The Emperor’s Three Hundred Woodcutters, or: The Fable to End All Fables

Photo Credit: rromer.Licensed CC-BY-NC-SA.
Photo Credit: rromer.
Licensed CC-BY-NC-SA.

The Emperor calls on us. He says this year we will have to work double, triple, maybe even quadruple time, and maybe at the end of it all he will give us a little something extra—not quadruple of course, triple either, but something, who knows? Maybe two small boars so that we can all have a banquet together, the three hundred woodcutters of the imperial squadron, or a sack of flour per head. I don’t know, they didn’t tell us. You don’t set off to work triple or quadruple time for the reward. No, you do it for the glory, for the fact of participat- ing in our Lord’s great undertaking. They didn’t tell us much about it, but you don’t need to know the precise reason why you’re working double, triple, maybe even quadruple time: if they tell you the work will go to the greater glory of your Lord, ask no questions, be happy for the privilege, take your little piece of glory, take your boar or sack of flour, and go away happy.

Sure, but you know how these things go, people start talking. The steward talks to the jester who talks to the damsel who talks to the butcher who tells his wife, and it goes around and around until the whole country knows, and everyone’s saying that our Lord has not only called on us, the three hundred woodcutters of the imperial squadron, but also on the best storytellers, minstrels, men of letters, and miniaturist monks, because he has it in mind to bring together all the stories, histories, legends, and fables. They say he wants to put them into a book, many books even, so many that if you stacked them one on top of the other they would reach higher than the belltower. This is going to take a mountain of paper too big to imagine, but we are already imagining the number of trees and forests we’ll have to fell, how many distant lands we’ll have to visit to find enough wood, and how much water it’ll take to extract the paper, so much that to drain all the rivers in the land wouldn’t be enough. And then immediately we stop thinking, stop imagining; better to sharpen the tools and get to work.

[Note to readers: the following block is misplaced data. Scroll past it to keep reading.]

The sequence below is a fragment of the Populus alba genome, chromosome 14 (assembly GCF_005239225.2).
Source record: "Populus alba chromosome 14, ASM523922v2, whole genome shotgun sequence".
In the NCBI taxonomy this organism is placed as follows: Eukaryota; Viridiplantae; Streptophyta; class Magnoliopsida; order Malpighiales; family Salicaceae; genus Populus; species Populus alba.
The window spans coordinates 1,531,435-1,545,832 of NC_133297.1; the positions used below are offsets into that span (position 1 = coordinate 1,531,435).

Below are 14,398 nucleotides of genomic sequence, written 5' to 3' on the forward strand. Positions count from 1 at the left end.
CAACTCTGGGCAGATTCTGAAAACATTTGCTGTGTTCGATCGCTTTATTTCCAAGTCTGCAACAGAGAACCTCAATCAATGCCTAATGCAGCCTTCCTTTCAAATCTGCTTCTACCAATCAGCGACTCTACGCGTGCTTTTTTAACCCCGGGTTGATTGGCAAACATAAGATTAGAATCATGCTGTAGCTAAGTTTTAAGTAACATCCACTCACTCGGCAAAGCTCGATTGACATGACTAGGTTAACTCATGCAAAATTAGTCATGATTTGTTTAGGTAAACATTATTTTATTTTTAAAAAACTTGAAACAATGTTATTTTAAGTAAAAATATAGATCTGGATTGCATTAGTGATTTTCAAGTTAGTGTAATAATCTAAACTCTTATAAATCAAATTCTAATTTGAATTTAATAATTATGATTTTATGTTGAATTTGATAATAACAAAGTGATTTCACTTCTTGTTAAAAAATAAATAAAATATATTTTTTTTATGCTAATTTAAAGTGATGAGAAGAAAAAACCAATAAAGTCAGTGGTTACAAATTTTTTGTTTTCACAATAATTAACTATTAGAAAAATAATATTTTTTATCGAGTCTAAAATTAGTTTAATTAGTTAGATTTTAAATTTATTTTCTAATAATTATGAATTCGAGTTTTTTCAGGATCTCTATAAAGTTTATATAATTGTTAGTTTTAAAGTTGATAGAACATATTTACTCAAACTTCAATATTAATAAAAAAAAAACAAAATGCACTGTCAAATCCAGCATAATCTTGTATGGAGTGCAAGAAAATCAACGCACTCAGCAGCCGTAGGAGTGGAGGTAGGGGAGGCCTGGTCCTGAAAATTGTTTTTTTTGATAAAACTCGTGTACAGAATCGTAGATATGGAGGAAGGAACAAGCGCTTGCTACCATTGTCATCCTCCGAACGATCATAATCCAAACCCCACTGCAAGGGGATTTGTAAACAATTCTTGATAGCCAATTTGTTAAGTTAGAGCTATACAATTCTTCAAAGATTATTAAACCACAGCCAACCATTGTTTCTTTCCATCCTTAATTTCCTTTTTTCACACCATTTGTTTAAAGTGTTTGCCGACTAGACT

First we go up North, where they have the biggest forests and the best wood, and while we’re preparing the axes and saws, and some of us have even started to work, we hear a voice from the summit of the mountain, as if carried on the wind. She says her name is Yjyk-Mar and that she’s a huge birch tree, tall as the ninth heaven. The souls of the dead make their home in her branches, and wizards with extraordinary powers live in her bark nests. The birch tree tells us she’s been there on the mountain since the beginning of the world. She says a yellow frothy liquid flows from her trunk that dissipates the exhaustion and dissolves the hunger of wayfarers. Even the first man, newly arrived on Earth and wondering what he was supposed to do, came to drink a few drops. He discovered a cavity in the middle of the birch’s trunk, and from there the first woman emerged, who told him they were to become the parents of humankind.

The problem is that they’re all birch trees here, all more or less similar, and we don’t know how to distinguish this Yjyk-Mar from the others. If it were possible we would perhaps try not to cut her down, but as it is there’s no way, no way we could leave the whole forest standing just to save the talking birch. What’s more, this is just the beginning; if we make problems for ourselves now, we’ll never get going, not to mention the double, triple, and quadruple time, the wild boars, the sacks of flour, the pieces of glory.